Your welcome!
    All the best for the new year,
    Eddy

  3. Diana Wallace on said:

    I love this bread!! Taste fantastic everytime!! Great job as always Eddy!!

  4. Chef Eddy,
    My favorite bread I used it for my Salmon Burger and Akaushi Burger.
    Always proud to be your student..

  5. Ren Canlas-Rivera on said:

    hello Cheff Eddy!!!

    Remember mwa? I loved being in your classes in HCC!! I am so glad you are doing so well.

    <3 Ren.

  6. Tilly Sherwood on said:

    What exactly does a sponge do? Does it help create the big airy bubbles in the bread like in a ciabatta? If you do not have a proof box what is another alternative?

  7. Eddy Van Damme on said:

    Hi Tilly,
    The sponge in a Brioche helps with yeast activity. Brioche is very high in fat (Butter and egg yolks) and this makes it a difficult enviroment for the yeast to be active. The sponge is full of yeast activity and will therefore ensure that the brioche will rise properly.
    My best,
    Eddy

  8. hai vonguyen on said:

    The next time I make brioche I will use the buddha hands for sure. I am sure this bread has a great citrus taste.

  9. Mayah Cash on said:

    what other fruits pair well wit this?

  10. Mayah Cash on said:

    What friuts will be good to replace the Buddha?

  11. Victoria Bishop on said:

    Is there a big difference in the brioche prepared with sponge and the one when the dough is matured over night?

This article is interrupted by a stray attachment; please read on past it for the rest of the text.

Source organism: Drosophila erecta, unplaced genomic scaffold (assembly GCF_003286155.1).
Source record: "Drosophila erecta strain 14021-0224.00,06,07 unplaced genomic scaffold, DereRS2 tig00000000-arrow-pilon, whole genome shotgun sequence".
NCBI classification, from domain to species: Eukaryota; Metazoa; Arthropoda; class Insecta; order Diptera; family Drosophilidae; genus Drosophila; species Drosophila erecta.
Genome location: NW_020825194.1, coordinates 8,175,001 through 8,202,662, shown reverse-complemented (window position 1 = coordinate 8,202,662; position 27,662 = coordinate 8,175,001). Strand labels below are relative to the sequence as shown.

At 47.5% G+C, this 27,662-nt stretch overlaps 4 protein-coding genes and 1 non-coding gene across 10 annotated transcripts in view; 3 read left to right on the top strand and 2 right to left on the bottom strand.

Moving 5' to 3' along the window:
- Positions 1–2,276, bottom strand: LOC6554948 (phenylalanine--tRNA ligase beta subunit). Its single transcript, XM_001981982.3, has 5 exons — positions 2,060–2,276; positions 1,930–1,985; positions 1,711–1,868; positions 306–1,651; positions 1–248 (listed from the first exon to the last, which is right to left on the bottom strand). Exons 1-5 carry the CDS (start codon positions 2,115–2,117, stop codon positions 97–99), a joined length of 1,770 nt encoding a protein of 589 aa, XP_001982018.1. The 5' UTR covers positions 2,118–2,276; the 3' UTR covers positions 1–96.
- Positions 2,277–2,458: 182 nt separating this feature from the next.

12. Marisa Esqueda on said:

    I love the way this bread look.. It would be good with a jam or a fruit.

  13. Mayra Bernabe on said:

    This recipe is really interesting they way you use sponge instead of a matured dough. The sponge seems a great way to keep the dough rising with all the yeast incorporated next time I will make this version

  14. arrion on said:

    i love this bread it would go nice on a turkey sandwich.

  15. Demetrias Edwards-Destin on said:

    Bread is one of my weaknesses,I enjoy fresh bread and this looks perfect, I know I will enjoy preparing too but only eating a small portion

  16. So soft, and so rich! Probably the best bread I’ve ever had-a very wonderful and delicious bread!

  17. kostas on said:

    hi chef. iam a greek pastry student and i want to thanks you a lot for these delicious recipes.For two years i am working on greek brioche recipe called tsoureki (something like challah) and your recipe helps me a lot.i just wondered if you can suggest me a way to make a dough with threads inside it.have to add more gluten in the dough or put it in the refrigeration for 24 hours.whats your opinion about using invert sugar more than 90 gr.

  18. Tilly Sherwood on said:

    I really enjoyed taking breads with you this past semester. Besides the jalapeño cheese bread this was my all time favorite. I also appreciated that you gave us two variations on shaping the dough.
    Tilly

  19. Shanequa Denley on said:

    Chef,
    I used this recipe fo ra braed pudding and it came out wonderful!! Everyone keep saying how good and buttery, it was. I was wondering would it help if I would have soaked them in a little butter and make them into crutons?